Winter Park Sidewalk Art Festival 2013


I’ll have new work and new interpretations of your favorites in encaustic and mixed media this spring at the Winter Park Sidewalk Art Festival.

Located on Park Avenue & Central Park, downtown Winter Park, FL
I’ll be at Space 132 on the South Side of Park Avenue in the park across from Panullo’s

View the map

Friday, March 15th, 9 AM to 6 PM
Saturday, March 16th, 9 AM to 6 PM
Sunday, March 17th, 9 AM to 5 PM

More info:

2012 Winter Park Sidewalk Art Festival Winners

Jeff League was one of  four Winter Park Artists to win awards at the 2012 spring Winter Park Sidewalk Art Festival.

encaustic painting Global Vibration 42 x 42

Global Vibration 42 x 42 II, AWARD WINNER

The 2012 Best of Show, a $10,000 award, at the Winter Park Sidewalk Art Festival went to John Costin, of Tampa, for “Large Florida Birds”. The Morse Museum Award for a Distinguished Work of Art, $2,500, went to Jim and Shirl Parmentier, of Mars Hill, N.C., for “Greek Wall Vase”. Four Winter Park artists won awards, including John Whipple for sculpture, Patricia Karnes for jewelry, Jeff League for mixed media and Edson Campos for drawing and graphics.

via Winter Park Maitland Observer

Are you ready for the avian invasion?

While sitting at the Winter Park Art Festival this past weekend, Jeff and I hear countless chatter about the work:

Encaustic painting with photography of birds communicating on telephone poles. (Jeff League)

“Did you ever see Hitchcock’s The Birds?”

I’ve seen bits and pieces of the movie, but many people remember a scene that this piece reminds them of.

Our collective consciousness is tapped into the birds, like the flock of art-goers that sweeps down the street and in and out of the booths, chittering and chattering about the artists, talking back and forth wing to wing or squawking loudly across the street, landing for a conversation, pecking at the work.

Family tree of crows silhouette against encaustic painting of turquoise blue sky. (Jeff League)

One of our artist neighbors brought us a copy of the March 17 Wall Street Journal; it seems the avian invasion has begun and the fashion designers are infected:

birds decorate fashion in 2012

In Lesley M. M. Blume’s article, the feathered creatures in the spring collections are “well behaved and downright ladylike”. Unfortunately, some of the art festival visitors are not.

Reading fellow artist Chris Dahlquist’s blog this morning, reminded me to focus on those that get it.

After spending a long weekend shooing off people from photographing or touching the art, (it is wax after all – don’t poke your beak in it) Jeff received a somewhat long winded but poetic email from a visitor with the subject line “Your art touches people”.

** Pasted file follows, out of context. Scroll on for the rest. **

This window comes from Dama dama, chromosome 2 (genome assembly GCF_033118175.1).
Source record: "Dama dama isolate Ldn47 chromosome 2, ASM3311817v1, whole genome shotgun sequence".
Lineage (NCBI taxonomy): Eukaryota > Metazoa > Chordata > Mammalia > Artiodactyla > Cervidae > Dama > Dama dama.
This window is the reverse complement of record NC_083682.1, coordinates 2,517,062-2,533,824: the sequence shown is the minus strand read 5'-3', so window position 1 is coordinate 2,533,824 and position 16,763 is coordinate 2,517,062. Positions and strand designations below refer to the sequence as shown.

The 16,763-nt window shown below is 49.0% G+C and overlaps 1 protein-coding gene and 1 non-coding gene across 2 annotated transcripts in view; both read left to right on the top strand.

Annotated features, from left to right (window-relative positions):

Thanks Kimani, you definitely get it.

“Communication” Encaustic Photography 8 x 8 #55

Encaustic painting with photography of crows on power lines in vibrant turquoise sky (Jeff League)

Happy 2012!

This January we’re featuring several affordable small art pieces that you can buy directly through Arts on Douglas gallery in New Smyrna Beach, Florida.

See how Jeff makes these works using photography mixed with encaustic painting techniques.


Gorgeous Museum Catalog!

Imagine my surprise when I opened our mail and saw this!

Jeff League mixed media collaborative exhibition - Visual Unity 2

Last year I was invited by fellow artist Rocky Bridges to join what sounded like an interesting project – Visual Unity 2.  Rocky had previously organized a similar exhibition in 2009 with the Morean Arts Center in St. Petersburg.   The big idea –  organize the artists into teams and work together to create new art.  Rocky had secured the backing  of the Polk Museum of Art to organize a similar invitational exhibit on a larger scale.

Polk Museum executive director Daniel Stetson and curator Adam Justice got together with Rocky and cooked up some amazing artists teams – among them myself and Tony Eitharong.  Brave souls – this type of exhibition can be tricky for both the museum and the artist –  it adds an element of uncertainty for the museum to show previously unseen work, without being able to review and select ahead of time.  The teams were selected to create a diverse body of work, a creative mix of media and styles. Luckily, this was a great match.

Little did they know that Tony and I were already a good team – we sometimes travel to shows together, eat lots of extra-spicy Thai food, drink beer, you know those things that artists do when they hang out.  Here’s a photo while at Tony’s studio,

Artist Tony Eitharong in the studio

In short, we’ve influenced each other over the years. So this was a great chance to actually work on something together, not just give each other feedback on our respective work.